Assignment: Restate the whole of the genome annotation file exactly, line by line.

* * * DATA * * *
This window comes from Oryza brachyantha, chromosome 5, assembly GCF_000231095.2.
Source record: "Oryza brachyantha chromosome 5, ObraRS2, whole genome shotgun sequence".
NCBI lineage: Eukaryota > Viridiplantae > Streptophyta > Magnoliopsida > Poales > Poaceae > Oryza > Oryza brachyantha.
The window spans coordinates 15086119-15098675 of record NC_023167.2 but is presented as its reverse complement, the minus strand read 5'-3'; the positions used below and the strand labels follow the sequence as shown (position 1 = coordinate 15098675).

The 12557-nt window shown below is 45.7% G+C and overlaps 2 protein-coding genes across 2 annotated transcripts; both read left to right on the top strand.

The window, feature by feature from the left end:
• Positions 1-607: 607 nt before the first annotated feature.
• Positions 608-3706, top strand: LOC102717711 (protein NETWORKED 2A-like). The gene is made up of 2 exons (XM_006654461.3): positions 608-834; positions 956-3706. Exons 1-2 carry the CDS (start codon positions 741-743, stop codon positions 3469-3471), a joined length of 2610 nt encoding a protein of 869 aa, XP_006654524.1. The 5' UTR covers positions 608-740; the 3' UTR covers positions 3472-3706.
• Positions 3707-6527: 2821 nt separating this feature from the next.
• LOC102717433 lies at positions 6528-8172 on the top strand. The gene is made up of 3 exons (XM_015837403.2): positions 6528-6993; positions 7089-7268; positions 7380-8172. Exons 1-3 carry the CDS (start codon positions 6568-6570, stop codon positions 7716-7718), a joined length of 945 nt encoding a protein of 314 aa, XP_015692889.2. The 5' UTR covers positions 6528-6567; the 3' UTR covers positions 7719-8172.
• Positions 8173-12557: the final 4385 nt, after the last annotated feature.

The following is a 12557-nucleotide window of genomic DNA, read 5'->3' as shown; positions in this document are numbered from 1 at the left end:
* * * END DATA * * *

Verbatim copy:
This window comes from Oryza brachyantha, chromosome 5, assembly GCF_000231095.2.
Source record: "Oryza brachyantha chromosome 5, ObraRS2, whole genome shotgun sequence".
NCBI lineage: Eukaryota > Viridiplantae > Streptophyta > Magnoliopsida > Poales > Poaceae > Oryza > Oryza brachyantha.
The window spans coordinates 15086119-15098675 of record NC_023167.2 but is presented as its reverse complement, the minus strand read 5'-3'; the positions used below and the strand labels follow the sequence as shown (position 1 = coordinate 15098675).

The 12557-nt window shown below is 45.7% G+C and overlaps 2 protein-coding genes across 2 annotated transcripts; both read left to right on the top strand.

The window, feature by feature from the left end:
• Positions 1-607: 607 nt before the first annotated feature.
• Positions 608-3706, top strand: LOC102717711 (protein NETWORKED 2A-like). The gene is made up of 2 exons (XM_006654461.3): positions 608-834; positions 956-3706. Exons 1-2 carry the CDS (start codon positions 741-743, stop codon positions 3469-3471), a joined length of 2610 nt encoding a protein of 869 aa, XP_006654524.1. The 5' UTR covers positions 608-740; the 3' UTR covers positions 3472-3706.
• Positions 3707-6527: 2821 nt separating this feature from the next.
• LOC102717433 lies at positions 6528-8172 on the top strand. The gene is made up of 3 exons (XM_015837403.2): positions 6528-6993; positions 7089-7268; positions 7380-8172. Exons 1-3 carry the CDS (start codon positions 6568-6570, stop codon positions 7716-7718), a joined length of 945 nt encoding a protein of 314 aa, XP_015692889.2. The 5' UTR covers positions 6528-6567; the 3' UTR covers positions 7719-8172.
• Positions 8173-12557: the final 4385 nt, after the last annotated feature.

The following is a 12557-nucleotide window of genomic DNA, read 5'->3' as shown; positions in this document are numbered from 1 at the left end: